North Korean soju coming to the US?
SEOUL, South Korea - A traditional North Korean liquor that is clear and tastes smoother and sweeter than vodka is expected to hit the U.S. market as early as next month, a news report said Thursday.Tell me if I'm crazy, but wouldn't allowing these sales be a contradiction of US policy towards Pyongyang. Who is to say the Kim-il Jong is not the one profitting from the sale of North Korean Soju.
A New York-based Korean-American trader is importing the traditional Korean liquor called soju from communist North Korea for the first time, Yonhap news agency reported, citing the importer, Park Il U.
The report said the U.S. government has approved the import and the first shipment of Pyongyang Soju left North Korea last month. It is expected to arrive in the U.S. later this month and could be available in American stores next month, the report said.
Park Il U could not be reached for comment, and there was no immediate U.S. confirmation of the report.
Alcohol importation into the U.S. needs authorization from the Alcohol and Tobacco Tax and Trade Bureau. Because North Korea is subject to U.S. sanctions, Park Il U would also need a license from the Treasury Department's Office of Foreign Assets Control.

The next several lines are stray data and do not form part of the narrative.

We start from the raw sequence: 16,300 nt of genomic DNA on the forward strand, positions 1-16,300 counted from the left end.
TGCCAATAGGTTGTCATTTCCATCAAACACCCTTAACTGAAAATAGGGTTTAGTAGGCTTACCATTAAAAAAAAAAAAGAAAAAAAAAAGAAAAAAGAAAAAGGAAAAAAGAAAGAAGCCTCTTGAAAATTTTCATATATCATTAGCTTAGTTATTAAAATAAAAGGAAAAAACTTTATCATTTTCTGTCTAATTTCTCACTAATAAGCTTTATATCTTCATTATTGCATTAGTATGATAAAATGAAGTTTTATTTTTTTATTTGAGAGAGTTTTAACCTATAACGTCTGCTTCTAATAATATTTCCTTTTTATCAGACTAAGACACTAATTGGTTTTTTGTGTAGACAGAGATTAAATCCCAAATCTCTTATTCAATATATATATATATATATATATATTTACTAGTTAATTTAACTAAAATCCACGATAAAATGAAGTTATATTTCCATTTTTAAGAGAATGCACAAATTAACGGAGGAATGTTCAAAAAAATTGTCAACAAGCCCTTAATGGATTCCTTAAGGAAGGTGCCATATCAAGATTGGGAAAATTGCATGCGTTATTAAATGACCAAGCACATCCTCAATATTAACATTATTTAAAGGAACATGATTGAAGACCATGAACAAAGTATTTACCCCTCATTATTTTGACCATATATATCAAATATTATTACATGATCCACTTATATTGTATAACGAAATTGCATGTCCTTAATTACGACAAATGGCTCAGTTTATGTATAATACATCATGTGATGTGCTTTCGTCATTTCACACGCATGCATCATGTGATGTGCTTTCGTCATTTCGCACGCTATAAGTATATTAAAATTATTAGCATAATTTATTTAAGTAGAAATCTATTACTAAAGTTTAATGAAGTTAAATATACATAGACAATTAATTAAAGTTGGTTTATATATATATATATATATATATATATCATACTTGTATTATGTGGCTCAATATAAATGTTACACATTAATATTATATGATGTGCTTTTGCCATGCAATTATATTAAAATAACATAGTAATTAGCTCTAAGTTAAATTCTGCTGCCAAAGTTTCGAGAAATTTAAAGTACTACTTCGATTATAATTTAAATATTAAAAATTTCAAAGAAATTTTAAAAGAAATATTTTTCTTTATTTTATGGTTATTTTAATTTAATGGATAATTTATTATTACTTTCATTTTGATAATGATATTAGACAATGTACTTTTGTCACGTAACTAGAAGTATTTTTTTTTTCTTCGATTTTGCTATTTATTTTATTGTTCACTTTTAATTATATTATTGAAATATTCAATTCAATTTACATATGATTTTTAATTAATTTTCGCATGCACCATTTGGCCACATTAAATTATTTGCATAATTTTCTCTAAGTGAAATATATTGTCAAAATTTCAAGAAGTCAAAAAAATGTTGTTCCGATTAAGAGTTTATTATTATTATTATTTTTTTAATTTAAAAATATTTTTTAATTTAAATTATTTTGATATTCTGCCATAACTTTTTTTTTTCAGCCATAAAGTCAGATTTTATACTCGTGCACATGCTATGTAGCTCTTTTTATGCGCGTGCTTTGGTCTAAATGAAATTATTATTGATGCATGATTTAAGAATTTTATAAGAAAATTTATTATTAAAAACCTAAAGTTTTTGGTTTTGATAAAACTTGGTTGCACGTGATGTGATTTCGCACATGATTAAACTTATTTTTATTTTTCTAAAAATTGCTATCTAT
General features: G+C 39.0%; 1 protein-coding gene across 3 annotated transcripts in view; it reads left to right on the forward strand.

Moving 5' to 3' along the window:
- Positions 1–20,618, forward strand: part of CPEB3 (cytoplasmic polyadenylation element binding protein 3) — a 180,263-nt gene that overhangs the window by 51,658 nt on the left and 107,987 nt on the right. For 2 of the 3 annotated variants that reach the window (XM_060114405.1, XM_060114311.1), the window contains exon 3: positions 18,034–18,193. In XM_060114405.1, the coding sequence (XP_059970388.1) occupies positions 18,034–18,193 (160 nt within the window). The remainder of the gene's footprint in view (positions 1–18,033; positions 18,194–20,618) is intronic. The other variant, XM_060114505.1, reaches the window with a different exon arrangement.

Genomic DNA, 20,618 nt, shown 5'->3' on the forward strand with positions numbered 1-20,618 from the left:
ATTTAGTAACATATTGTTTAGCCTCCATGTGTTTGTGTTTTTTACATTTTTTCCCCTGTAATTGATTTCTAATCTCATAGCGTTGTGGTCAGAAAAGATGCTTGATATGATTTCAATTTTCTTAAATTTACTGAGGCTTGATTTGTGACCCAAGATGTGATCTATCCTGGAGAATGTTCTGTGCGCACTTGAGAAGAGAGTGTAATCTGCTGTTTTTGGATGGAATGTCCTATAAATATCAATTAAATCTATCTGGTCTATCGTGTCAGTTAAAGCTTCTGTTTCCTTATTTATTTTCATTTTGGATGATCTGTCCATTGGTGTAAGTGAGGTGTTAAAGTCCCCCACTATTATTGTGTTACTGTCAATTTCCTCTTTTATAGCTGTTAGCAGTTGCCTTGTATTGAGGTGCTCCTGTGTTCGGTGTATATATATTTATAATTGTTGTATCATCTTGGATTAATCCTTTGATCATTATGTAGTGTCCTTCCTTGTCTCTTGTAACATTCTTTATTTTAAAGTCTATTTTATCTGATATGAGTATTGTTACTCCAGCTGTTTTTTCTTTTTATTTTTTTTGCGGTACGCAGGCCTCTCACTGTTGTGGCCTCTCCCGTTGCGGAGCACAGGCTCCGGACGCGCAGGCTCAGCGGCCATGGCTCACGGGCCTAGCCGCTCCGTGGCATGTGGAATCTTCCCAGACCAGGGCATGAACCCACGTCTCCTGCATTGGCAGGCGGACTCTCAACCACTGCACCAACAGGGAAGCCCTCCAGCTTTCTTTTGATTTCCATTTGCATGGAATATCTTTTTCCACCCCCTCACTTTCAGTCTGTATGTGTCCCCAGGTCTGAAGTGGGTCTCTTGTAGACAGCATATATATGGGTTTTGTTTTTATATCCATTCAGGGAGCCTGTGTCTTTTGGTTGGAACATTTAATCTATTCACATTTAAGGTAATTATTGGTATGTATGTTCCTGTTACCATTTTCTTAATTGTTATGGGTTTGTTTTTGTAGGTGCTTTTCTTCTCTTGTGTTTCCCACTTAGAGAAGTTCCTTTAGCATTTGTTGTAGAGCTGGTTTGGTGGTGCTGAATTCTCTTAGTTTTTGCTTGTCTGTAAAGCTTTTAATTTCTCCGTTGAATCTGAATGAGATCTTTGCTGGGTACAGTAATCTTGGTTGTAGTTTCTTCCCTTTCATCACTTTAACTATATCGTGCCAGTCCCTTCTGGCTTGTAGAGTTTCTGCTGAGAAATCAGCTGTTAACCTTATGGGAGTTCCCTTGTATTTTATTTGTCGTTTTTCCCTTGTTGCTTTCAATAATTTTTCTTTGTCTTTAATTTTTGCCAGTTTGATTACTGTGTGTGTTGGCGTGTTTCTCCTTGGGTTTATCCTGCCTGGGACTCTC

North Korea is among the countries subject to the U.S. Trading with the Enemy Act. Washington agreed in February to begin discussions with North Korea on removing it from the list, one of a series of economic and political concessions offered in exchange for the North's promise in an international agreement to start dismantling its nuclear program.
Soju is a popular liquor in both South and North Korea. It is generally distilled from rice combined with other ingredients such as sweet potatoes, wheat or barley. Usually clear in color, it resembles vodka in taste and ranges in alcohol content from about 20 percent to 45 percent.
In the U.S., soju is sold mostly in Korean markets and wine bars. It is also used as a popular cocktail base in restaurants in California and New York.
The liquor originated 5,000 years ago and its distillation method was introduced to Korea in the 13th century.
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